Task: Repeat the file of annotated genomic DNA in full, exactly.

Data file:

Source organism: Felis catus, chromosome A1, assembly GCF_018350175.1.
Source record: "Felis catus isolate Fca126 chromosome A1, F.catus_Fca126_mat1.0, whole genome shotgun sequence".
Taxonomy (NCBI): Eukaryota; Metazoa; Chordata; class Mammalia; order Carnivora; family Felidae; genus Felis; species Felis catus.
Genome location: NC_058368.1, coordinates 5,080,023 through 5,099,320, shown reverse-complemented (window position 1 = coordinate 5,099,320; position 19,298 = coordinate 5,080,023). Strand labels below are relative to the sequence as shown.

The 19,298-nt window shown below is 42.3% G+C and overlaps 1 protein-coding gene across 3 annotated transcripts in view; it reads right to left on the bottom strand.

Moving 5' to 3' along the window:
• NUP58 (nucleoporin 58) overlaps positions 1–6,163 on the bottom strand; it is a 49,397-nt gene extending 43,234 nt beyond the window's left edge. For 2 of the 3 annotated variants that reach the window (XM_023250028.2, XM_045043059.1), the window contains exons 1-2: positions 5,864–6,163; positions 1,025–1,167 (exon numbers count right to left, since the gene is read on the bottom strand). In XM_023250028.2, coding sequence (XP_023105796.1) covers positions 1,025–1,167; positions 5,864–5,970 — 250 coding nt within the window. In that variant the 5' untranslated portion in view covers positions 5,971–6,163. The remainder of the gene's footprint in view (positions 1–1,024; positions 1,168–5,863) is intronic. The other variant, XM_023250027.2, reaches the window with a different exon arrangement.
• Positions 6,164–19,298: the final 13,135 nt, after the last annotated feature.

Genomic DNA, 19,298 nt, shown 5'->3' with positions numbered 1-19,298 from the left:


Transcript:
Source organism: Felis catus, chromosome A1, assembly GCF_018350175.1.
Source record: "Felis catus isolate Fca126 chromosome A1, F.catus_Fca126_mat1.0, whole genome shotgun sequence".
Taxonomy (NCBI): Eukaryota; Metazoa; Chordata; class Mammalia; order Carnivora; family Felidae; genus Felis; species Felis catus.
Genome location: NC_058368.1, coordinates 5,080,023 through 5,099,320, shown reverse-complemented (window position 1 = coordinate 5,099,320; position 19,298 = coordinate 5,080,023). Strand labels below are relative to the sequence as shown.

The 19,298-nt window shown below is 42.3% G+C and overlaps 1 protein-coding gene across 3 annotated transcripts in view; it reads right to left on the bottom strand.

Moving 5' to 3' along the window:
• NUP58 (nucleoporin 58) overlaps positions 1–6,163 on the bottom strand; it is a 49,397-nt gene extending 43,234 nt beyond the window's left edge. For 2 of the 3 annotated variants that reach the window (XM_023250028.2, XM_045043059.1), the window contains exons 1-2: positions 5,864–6,163; positions 1,025–1,167 (exon numbers count right to left, since the gene is read on the bottom strand). In XM_023250028.2, coding sequence (XP_023105796.1) covers positions 1,025–1,167; positions 5,864–5,970 — 250 coding nt within the window. In that variant the 5' untranslated portion in view covers positions 5,971–6,163. The remainder of the gene's footprint in view (positions 1–1,024; positions 1,168–5,863) is intronic. The other variant, XM_023250027.2, reaches the window with a different exon arrangement.
• Positions 6,164–19,298: the final 13,135 nt, after the last annotated feature.

Genomic DNA, 19,298 nt, shown 5'->3' with positions numbered 1-19,298 from the left: